Trained as a lawyer and an engineer, Professor Bryant Walker Smith advises governments, countries, and the United Nations on emerging transport technologies. He taught the first legal course on automated driving in 2012, coauthored the globally influential levels of driving automation, and has published widely on technology law and policy. He is an associate professorin the School of Law and (by courtesy) the School of Engineering at the University of South Carolina, an affiliate scholar at the Center for Internet and Society at Stanford Law School, and co-director of the University of Michigan Project on Law and Mobility. His publications are at newlypossible.org.
PAVE: How does your work align with the mission of PAVE to educate the public on AV technology and its promise?
In my work, I try to help people from different backgrounds talk with each other about new technologies in accurate and constructive ways. For example, how can reporters determine and then communicate the significance of AV announcements? I recently wrote about this.
PAVE: What are current barriers you see in public acceptance of automated vehicles?
This is the wrong question. Public acceptance should follow demonstrated benefit. And this requires a candid discussion of automation’s challenges and opportunities. Tell truthful stories about what’s possible as well as about what’s hard. Focus on the societal problems we’re trying to solve, on the readiness of the technologies to address these problems, and on the trustworthiness of the companies developing these technologies.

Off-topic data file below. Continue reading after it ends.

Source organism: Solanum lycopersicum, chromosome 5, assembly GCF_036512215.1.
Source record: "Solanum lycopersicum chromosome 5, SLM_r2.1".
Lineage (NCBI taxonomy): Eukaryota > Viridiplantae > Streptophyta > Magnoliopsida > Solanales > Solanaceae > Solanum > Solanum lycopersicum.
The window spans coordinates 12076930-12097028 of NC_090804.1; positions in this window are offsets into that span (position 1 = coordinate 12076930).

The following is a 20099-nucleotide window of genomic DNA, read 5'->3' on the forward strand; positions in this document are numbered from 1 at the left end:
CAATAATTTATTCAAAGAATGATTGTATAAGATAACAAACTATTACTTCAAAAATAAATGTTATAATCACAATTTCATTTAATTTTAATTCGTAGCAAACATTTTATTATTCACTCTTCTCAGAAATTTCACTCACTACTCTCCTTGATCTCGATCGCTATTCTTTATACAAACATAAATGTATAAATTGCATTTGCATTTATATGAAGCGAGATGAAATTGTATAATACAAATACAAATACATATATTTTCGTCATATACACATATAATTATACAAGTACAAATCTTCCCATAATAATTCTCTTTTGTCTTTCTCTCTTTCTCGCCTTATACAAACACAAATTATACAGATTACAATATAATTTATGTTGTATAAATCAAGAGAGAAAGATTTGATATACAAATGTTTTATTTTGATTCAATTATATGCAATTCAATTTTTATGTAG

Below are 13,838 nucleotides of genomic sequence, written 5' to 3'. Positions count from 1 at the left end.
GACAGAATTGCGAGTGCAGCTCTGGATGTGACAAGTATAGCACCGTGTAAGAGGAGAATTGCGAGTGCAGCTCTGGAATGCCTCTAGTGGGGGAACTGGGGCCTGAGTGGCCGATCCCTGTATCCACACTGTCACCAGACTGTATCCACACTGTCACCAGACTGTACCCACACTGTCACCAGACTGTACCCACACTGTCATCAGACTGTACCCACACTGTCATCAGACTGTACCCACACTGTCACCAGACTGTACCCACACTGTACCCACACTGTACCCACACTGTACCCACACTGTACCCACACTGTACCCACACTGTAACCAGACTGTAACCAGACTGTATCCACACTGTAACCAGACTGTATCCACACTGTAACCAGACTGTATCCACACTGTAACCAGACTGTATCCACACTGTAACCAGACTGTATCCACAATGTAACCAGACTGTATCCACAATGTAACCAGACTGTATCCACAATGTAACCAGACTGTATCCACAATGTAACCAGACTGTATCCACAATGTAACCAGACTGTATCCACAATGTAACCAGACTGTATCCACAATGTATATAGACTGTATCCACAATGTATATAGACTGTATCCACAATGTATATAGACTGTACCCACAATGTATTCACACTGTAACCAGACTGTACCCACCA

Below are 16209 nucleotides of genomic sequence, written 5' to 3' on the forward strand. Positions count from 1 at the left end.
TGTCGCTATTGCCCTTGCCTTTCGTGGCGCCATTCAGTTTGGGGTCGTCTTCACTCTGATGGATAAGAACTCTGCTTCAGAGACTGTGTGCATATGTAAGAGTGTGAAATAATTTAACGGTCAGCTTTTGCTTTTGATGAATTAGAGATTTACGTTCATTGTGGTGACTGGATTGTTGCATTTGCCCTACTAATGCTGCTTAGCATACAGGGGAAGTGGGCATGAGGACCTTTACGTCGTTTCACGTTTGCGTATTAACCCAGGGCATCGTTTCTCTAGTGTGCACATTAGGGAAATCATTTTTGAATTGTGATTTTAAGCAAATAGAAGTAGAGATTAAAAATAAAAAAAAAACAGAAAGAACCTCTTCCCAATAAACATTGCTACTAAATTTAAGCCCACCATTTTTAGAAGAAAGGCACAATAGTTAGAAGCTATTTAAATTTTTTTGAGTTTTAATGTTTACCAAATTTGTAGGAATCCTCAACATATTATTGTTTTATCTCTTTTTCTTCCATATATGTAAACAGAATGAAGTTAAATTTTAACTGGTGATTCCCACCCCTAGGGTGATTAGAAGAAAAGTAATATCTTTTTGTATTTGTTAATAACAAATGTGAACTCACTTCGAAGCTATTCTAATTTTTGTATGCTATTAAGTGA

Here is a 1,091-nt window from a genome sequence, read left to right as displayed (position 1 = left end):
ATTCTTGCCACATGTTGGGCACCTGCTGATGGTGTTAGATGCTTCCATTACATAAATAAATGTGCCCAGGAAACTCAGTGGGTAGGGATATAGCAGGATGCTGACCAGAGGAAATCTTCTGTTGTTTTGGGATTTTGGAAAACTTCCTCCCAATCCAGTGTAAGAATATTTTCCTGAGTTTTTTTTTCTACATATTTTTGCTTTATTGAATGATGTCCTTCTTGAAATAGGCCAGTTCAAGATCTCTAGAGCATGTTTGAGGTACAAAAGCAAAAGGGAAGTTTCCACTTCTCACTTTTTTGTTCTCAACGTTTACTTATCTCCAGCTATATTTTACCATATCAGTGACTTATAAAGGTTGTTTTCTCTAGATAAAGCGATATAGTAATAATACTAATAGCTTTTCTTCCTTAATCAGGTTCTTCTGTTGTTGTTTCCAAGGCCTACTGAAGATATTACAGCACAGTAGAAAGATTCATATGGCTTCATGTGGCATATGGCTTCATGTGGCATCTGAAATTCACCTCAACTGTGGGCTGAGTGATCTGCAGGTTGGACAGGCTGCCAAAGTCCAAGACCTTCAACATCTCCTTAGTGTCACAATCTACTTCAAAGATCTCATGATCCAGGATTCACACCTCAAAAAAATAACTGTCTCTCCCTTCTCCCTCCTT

PAVE: What challenges do you see in improving public education about automated vehicles?
A lot of public knowledge about the state of automated driving is worse than second-hand: Someone might hear a friend mention a headline from an article paraphrasing another article summarizing a press release spinning a technical development. So people tend to both overestimate and underestimate what is currently possible. At the same time, automated vehicles are a topic of intense interest, and they’ve an especially visible symbol for coming technological changes. This means that we tend to put so many of our hopes and fears about automation more generally into the basket that is automated driving. That makes it especially important to foster grounded discussions about what is happening today and what we want to happen tomorrow.